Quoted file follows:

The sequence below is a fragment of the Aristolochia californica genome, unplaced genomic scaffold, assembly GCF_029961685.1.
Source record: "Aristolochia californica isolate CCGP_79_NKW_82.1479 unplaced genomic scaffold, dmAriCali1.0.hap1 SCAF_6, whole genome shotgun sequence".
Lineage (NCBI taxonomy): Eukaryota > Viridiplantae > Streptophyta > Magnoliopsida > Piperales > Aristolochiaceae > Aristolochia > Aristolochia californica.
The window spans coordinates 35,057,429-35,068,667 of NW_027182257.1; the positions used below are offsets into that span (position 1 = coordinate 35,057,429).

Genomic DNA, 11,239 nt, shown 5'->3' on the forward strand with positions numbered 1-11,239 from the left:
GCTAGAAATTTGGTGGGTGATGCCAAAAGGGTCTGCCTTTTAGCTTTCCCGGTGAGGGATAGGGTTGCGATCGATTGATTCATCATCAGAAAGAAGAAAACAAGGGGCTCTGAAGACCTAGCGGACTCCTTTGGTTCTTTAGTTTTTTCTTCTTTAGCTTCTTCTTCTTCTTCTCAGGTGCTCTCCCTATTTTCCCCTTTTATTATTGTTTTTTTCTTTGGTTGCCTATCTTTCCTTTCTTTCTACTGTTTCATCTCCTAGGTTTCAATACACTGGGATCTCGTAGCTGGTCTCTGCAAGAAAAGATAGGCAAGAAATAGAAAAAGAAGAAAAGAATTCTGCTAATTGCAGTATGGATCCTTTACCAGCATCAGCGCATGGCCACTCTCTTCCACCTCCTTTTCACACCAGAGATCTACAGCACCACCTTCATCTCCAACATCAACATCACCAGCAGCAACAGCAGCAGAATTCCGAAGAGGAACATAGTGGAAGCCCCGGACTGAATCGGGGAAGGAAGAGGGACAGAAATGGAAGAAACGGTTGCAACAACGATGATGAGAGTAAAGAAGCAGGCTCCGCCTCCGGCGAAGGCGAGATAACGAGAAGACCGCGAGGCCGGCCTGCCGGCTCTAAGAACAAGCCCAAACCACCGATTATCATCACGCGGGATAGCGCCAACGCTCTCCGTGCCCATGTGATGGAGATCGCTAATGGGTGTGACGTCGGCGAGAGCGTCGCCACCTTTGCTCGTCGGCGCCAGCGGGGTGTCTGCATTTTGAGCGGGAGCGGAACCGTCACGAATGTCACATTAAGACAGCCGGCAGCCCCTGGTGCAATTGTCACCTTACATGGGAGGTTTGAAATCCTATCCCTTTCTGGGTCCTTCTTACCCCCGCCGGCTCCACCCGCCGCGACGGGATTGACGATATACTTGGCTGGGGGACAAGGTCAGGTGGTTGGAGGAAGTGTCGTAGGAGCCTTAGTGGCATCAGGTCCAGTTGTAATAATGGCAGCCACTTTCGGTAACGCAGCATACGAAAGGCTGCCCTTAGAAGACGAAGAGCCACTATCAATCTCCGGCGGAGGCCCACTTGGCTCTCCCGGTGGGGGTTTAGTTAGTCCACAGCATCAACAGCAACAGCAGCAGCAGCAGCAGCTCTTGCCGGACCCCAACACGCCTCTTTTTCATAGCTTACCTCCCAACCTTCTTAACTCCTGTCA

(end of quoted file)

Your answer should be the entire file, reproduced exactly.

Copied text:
The sequence below is a fragment of the Aristolochia californica genome, unplaced genomic scaffold, assembly GCF_029961685.1.
Source record: "Aristolochia californica isolate CCGP_79_NKW_82.1479 unplaced genomic scaffold, dmAriCali1.0.hap1 SCAF_6, whole genome shotgun sequence".
Lineage (NCBI taxonomy): Eukaryota > Viridiplantae > Streptophyta > Magnoliopsida > Piperales > Aristolochiaceae > Aristolochia > Aristolochia californica.
The window spans coordinates 35,057,429-35,068,667 of NW_027182257.1; the positions used below are offsets into that span (position 1 = coordinate 35,057,429).

Genomic DNA, 11,239 nt, shown 5'->3' on the forward strand with positions numbered 1-11,239 from the left:
GCTAGAAATTTGGTGGGTGATGCCAAAAGGGTCTGCCTTTTAGCTTTCCCGGTGAGGGATAGGGTTGCGATCGATTGATTCATCATCAGAAAGAAGAAAACAAGGGGCTCTGAAGACCTAGCGGACTCCTTTGGTTCTTTAGTTTTTTCTTCTTTAGCTTCTTCTTCTTCTTCTCAGGTGCTCTCCCTATTTTCCCCTTTTATTATTGTTTTTTTCTTTGGTTGCCTATCTTTCCTTTCTTTCTACTGTTTCATCTCCTAGGTTTCAATACACTGGGATCTCGTAGCTGGTCTCTGCAAGAAAAGATAGGCAAGAAATAGAAAAAGAAGAAAAGAATTCTGCTAATTGCAGTATGGATCCTTTACCAGCATCAGCGCATGGCCACTCTCTTCCACCTCCTTTTCACACCAGAGATCTACAGCACCACCTTCATCTCCAACATCAACATCACCAGCAGCAACAGCAGCAGAATTCCGAAGAGGAACATAGTGGAAGCCCCGGACTGAATCGGGGAAGGAAGAGGGACAGAAATGGAAGAAACGGTTGCAACAACGATGATGAGAGTAAAGAAGCAGGCTCCGCCTCCGGCGAAGGCGAGATAACGAGAAGACCGCGAGGCCGGCCTGCCGGCTCTAAGAACAAGCCCAAACCACCGATTATCATCACGCGGGATAGCGCCAACGCTCTCCGTGCCCATGTGATGGAGATCGCTAATGGGTGTGACGTCGGCGAGAGCGTCGCCACCTTTGCTCGTCGGCGCCAGCGGGGTGTCTGCATTTTGAGCGGGAGCGGAACCGTCACGAATGTCACATTAAGACAGCCGGCAGCCCCTGGTGCAATTGTCACCTTACATGGGAGGTTTGAAATCCTATCCCTTTCTGGGTCCTTCTTACCCCCGCCGGCTCCACCCGCCGCGACGGGATTGACGATATACTTGGCTGGGGGACAAGGTCAGGTGGTTGGAGGAAGTGTCGTAGGAGCCTTAGTGGCATCAGGTCCAGTTGTAATAATGGCAGCCACTTTCGGTAACGCAGCATACGAAAGGCTGCCCTTAGAAGACGAAGAGCCACTATCAATCTCCGGCGGAGGCCCACTTGGCTCTCCCGGTGGGGGTTTAGTTAGTCCACAGCATCAACAGCAACAGCAGCAGCAGCAGCAGCTCTTGCCGGACCCCAACACGCCTCTTTTTCATAGCTTACCTCCCAACCTTCTTAACTCCTGTCA